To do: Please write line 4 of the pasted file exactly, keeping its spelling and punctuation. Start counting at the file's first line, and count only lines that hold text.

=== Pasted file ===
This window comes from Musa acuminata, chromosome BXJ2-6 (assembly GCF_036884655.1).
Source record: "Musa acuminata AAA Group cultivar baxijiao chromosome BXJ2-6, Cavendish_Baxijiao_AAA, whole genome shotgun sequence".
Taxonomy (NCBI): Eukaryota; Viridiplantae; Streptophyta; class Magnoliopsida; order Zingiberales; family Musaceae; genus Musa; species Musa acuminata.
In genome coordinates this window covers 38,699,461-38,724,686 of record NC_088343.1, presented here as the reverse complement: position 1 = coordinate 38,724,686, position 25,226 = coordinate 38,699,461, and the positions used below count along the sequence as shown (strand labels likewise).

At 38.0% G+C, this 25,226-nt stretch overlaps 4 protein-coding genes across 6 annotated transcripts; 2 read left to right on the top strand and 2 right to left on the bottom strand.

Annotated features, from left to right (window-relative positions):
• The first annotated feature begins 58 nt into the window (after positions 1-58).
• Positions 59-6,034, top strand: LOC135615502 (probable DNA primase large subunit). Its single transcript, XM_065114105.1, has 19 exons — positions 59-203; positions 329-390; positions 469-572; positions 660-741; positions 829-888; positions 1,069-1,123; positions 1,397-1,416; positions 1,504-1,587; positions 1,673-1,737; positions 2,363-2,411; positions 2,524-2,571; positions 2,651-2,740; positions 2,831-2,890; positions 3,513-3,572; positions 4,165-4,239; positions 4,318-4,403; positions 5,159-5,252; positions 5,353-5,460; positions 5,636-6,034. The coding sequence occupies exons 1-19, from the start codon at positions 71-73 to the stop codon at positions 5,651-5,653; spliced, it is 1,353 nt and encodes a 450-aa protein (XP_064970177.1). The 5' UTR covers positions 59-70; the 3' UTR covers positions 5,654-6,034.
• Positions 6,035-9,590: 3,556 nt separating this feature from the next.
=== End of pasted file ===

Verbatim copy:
In genome coordinates this window covers 38,699,461-38,724,686 of record NC_088343.1, presented here as the reverse complement: position 1 = coordinate 38,724,686, position 25,226 = coordinate 38,699,461, and the positions used below count along the sequence as shown (strand labels likewise).